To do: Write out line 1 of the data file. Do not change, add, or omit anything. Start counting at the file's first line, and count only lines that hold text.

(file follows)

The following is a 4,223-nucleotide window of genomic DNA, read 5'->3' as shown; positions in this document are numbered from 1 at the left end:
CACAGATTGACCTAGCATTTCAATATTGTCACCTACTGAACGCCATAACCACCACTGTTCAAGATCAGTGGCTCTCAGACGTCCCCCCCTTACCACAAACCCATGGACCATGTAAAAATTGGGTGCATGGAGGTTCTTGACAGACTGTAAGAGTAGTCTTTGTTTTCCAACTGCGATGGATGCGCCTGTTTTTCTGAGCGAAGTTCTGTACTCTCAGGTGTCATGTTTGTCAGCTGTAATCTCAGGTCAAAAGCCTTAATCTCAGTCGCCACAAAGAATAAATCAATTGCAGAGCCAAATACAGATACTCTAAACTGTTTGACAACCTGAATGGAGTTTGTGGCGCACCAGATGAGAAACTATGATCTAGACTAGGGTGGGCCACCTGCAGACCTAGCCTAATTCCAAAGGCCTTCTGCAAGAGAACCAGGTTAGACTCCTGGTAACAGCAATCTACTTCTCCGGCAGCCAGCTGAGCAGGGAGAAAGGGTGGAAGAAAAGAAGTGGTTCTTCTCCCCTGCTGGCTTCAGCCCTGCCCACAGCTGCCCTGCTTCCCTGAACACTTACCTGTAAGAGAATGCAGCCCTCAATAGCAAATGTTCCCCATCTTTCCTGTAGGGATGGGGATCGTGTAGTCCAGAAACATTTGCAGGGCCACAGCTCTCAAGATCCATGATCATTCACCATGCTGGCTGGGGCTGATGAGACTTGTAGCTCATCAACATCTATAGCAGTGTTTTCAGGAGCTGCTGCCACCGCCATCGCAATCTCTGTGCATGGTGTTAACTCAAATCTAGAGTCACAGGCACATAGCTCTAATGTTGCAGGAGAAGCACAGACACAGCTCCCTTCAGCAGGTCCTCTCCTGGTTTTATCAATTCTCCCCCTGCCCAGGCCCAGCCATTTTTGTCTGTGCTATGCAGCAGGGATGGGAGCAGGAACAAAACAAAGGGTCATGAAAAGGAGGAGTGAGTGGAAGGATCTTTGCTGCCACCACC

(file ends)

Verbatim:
The following is a 4,223-nucleotide window of genomic DNA, read 5'->3' as shown; positions in this document are numbered from 1 at the left end: